Iran through its proxy forces in Afghanistan, Iraq, Lebanon, Syria, and Yemen can attack the US and its allies in the region. It has a huge arsenal of ballistic missiles that can target US bases in Iraq, Qatar, Saudi Arabia, the UAE, among others. Other than that, its mines and land-based anti-ship missiles can wreak havoc in the Strait of Hormuz and shoot up the global oil prices. Iran also has the capacity to shut down a significant portion of Saudi oil production with cyberattacks, and use its paramilitary to attack US targets around the globe.
On the contrary, the US might decide to send aircraft carriers, battleships and fighters to the region to defend its military installation and its allies. Iranian military might infer that Washington is gearing up for a major attack and decide to protect its arsenal of missiles and mines from a possible pre-emptive US strike by dispersing them. Such defensive measures by Iran might be interpreted by the US as preparation for an escalation and it might respond by carrying out the very pre-emptive strike that Iran would seek to avoid.
Israel might get drawn into the conflict through clashes with Hezbollah―the Shi’ite militant group and a political party in Lebanon. Iran has tremendous influence over Hezbollah and could potentially push the group to attack Israel using its arsenal of rockets in an attempt to raise the costs of conflict for the US and one of its closest allies in the region. Such an attack may likely overpower Israel’s Iron Dome missile defence system, leaving Israel with no choice but to invade Hezbollah’s strongholds in southern Lebanon and possibly southern Syria. Thus, what initially began as a US-Iranian limited aggression can engulf the entire region, imposing not only devastating losses on Iran and its people but also incurring serious costs to the US, Israel, and other regional players.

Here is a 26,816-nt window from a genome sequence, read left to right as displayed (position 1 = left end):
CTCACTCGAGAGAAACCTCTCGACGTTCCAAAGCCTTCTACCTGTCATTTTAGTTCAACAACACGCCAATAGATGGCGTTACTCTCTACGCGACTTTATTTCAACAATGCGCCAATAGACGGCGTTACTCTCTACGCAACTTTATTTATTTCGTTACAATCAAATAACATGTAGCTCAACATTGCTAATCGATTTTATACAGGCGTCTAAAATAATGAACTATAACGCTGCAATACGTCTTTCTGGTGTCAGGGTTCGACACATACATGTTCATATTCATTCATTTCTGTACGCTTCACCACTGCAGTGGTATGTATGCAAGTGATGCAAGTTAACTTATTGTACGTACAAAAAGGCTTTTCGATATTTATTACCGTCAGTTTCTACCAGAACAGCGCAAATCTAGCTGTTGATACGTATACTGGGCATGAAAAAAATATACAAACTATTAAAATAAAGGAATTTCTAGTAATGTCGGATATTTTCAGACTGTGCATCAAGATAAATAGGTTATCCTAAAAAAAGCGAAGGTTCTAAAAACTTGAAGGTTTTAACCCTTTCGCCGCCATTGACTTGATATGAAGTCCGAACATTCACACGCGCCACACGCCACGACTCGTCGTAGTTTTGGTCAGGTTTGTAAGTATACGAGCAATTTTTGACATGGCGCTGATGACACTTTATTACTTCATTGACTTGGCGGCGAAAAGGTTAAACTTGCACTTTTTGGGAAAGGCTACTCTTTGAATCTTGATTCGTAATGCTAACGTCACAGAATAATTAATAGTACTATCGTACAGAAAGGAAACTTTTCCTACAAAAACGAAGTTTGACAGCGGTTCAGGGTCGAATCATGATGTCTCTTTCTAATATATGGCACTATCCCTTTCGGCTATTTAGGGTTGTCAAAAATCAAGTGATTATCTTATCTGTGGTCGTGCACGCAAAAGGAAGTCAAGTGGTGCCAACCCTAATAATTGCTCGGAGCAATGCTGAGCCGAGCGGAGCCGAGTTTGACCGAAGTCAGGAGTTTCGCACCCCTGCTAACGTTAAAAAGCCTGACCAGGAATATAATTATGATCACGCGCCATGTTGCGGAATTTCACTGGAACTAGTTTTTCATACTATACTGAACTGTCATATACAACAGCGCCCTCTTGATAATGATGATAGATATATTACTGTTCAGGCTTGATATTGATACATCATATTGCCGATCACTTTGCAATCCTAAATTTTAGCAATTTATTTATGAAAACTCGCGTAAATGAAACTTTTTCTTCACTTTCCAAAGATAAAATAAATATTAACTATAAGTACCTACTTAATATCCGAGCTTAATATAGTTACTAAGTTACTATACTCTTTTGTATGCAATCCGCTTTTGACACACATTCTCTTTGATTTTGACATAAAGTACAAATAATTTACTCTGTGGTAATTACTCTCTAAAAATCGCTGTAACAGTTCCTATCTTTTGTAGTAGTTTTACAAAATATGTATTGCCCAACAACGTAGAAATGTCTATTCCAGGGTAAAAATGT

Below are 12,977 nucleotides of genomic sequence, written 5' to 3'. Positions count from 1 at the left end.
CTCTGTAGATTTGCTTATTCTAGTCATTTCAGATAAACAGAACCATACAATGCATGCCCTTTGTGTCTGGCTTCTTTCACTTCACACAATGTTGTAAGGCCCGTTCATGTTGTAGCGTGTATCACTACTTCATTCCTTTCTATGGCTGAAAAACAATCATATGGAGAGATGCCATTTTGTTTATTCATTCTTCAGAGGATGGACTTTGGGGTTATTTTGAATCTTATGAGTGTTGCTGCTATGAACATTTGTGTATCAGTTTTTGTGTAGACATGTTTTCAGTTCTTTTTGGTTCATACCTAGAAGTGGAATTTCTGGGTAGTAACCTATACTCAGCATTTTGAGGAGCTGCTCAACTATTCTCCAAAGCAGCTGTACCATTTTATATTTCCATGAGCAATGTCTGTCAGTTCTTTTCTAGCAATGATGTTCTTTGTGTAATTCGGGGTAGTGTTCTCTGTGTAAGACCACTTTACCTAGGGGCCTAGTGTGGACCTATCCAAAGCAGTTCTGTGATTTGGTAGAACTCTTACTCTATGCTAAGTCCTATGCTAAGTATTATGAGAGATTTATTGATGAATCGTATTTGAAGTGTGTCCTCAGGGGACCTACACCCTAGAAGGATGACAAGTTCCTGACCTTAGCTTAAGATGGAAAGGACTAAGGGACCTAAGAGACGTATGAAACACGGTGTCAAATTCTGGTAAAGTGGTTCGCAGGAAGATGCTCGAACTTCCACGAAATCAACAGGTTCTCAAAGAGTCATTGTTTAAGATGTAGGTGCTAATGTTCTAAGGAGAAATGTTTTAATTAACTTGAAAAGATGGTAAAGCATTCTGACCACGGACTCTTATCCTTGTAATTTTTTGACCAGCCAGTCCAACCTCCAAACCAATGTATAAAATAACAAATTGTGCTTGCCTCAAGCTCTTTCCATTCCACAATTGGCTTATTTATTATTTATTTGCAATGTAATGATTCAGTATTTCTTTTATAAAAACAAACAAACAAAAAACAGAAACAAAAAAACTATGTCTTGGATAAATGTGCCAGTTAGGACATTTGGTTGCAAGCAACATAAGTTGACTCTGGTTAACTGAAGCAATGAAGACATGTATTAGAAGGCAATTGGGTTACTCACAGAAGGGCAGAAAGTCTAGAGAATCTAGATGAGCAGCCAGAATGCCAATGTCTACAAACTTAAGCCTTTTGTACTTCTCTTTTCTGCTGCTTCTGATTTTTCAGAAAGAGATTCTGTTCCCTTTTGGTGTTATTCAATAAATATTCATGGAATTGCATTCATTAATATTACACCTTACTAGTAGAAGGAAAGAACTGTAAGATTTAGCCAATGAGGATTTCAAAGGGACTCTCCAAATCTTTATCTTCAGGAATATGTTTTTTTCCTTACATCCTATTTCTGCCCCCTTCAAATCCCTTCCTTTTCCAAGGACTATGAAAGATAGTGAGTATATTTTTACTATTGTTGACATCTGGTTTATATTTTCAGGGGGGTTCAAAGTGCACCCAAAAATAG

All parties understand the danger of escalation of the crisis. The war between the two would particularly be catastrophic and will lead to another prolonged conflict in the region. Therefore, both sides should continue to try and avoid an all-out war. Starting a war may be the easiest of decisions, but the region cannot afford and tolerate another conflict. Too much is at stake. History has taught us that many armed confrontations begin by inadvertence and not by design and this too could end as one of them. Therefore, Trump administration and the Islamic Republic of Iran should tread much more carefully, lest they would send their countries down a dangerous and costly spiral that might quickly spin out of control.
Finally, in case the conflict turns into a full-blown war, it will not only have political, economic and security consequences for the region but also a major impact on India’s strategic interests and energy security. The war can compromise India’s efforts for the development of Chabahar Port in Iran and its outreach to land-locked Central Asian countries. India should urge both countries to restrain and try to resolve the issues with utmost diligence.
Views expressed by the author are personal and need not reflect or represent the views of Centre for Public Policy Research.
Gazi Hassan is Senior Research Associate at the CPPR Centre for Strategic Studies. His research covers areas on Asia-Pacific, particularly exploring the geopolitical dynamics, blue economy, developments related to trade and terrorism, role of various actors and security dynamics of the region. He has an MPhil in International Studies (Jamia Millia Islamia) and an MA in Peace Building and Conflict Analysis (Nelson Mandela Centre for Peace and Conflict Resolution, JMI). He can be contacted on email at [email protected] and on twitter @gazihassan